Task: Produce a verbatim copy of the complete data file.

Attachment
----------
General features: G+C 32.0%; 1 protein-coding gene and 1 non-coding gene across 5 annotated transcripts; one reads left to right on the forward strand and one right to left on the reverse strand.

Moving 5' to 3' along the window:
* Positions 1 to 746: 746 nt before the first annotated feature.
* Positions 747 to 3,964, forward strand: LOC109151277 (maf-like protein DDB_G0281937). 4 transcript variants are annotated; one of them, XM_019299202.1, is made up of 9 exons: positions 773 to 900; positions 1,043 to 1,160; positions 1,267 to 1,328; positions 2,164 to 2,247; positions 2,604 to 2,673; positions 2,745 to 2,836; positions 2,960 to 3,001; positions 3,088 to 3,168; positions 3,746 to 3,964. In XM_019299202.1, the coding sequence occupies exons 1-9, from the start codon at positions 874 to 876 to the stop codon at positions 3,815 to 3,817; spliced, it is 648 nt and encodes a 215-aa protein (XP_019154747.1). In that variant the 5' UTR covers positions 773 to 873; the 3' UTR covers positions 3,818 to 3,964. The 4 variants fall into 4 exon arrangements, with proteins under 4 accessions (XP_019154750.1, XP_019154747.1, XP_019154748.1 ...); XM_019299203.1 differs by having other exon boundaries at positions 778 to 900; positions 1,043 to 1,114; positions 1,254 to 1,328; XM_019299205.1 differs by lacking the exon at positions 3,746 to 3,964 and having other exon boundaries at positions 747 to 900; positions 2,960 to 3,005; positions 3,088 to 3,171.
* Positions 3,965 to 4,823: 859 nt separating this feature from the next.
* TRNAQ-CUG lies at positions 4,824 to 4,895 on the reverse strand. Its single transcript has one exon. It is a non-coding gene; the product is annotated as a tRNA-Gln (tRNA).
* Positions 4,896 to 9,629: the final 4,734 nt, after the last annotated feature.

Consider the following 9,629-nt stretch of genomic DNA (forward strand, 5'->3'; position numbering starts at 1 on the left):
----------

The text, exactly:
General features: G+C 32.0%; 1 protein-coding gene and 1 non-coding gene across 5 annotated transcripts; one reads left to right on the forward strand and one right to left on the reverse strand.

Moving 5' to 3' along the window:
* Positions 1 to 746: 746 nt before the first annotated feature.
* Positions 747 to 3,964, forward strand: LOC109151277 (maf-like protein DDB_G0281937). 4 transcript variants are annotated; one of them, XM_019299202.1, is made up of 9 exons: positions 773 to 900; positions 1,043 to 1,160; positions 1,267 to 1,328; positions 2,164 to 2,247; positions 2,604 to 2,673; positions 2,745 to 2,836; positions 2,960 to 3,001; positions 3,088 to 3,168; positions 3,746 to 3,964. In XM_019299202.1, the coding sequence occupies exons 1-9, from the start codon at positions 874 to 876 to the stop codon at positions 3,815 to 3,817; spliced, it is 648 nt and encodes a 215-aa protein (XP_019154747.1). In that variant the 5' UTR covers positions 773 to 873; the 3' UTR covers positions 3,818 to 3,964. The 4 variants fall into 4 exon arrangements, with proteins under 4 accessions (XP_019154750.1, XP_019154747.1, XP_019154748.1 ...); XM_019299203.1 differs by having other exon boundaries at positions 778 to 900; positions 1,043 to 1,114; positions 1,254 to 1,328; XM_019299205.1 differs by lacking the exon at positions 3,746 to 3,964 and having other exon boundaries at positions 747 to 900; positions 2,960 to 3,005; positions 3,088 to 3,171.
* Positions 3,965 to 4,823: 859 nt separating this feature from the next.
* TRNAQ-CUG lies at positions 4,824 to 4,895 on the reverse strand. Its single transcript has one exon. It is a non-coding gene; the product is annotated as a tRNA-Gln (tRNA).
* Positions 4,896 to 9,629: the final 4,734 nt, after the last annotated feature.

Consider the following 9,629-nt stretch of genomic DNA (forward strand, 5'->3'; position numbering starts at 1 on the left):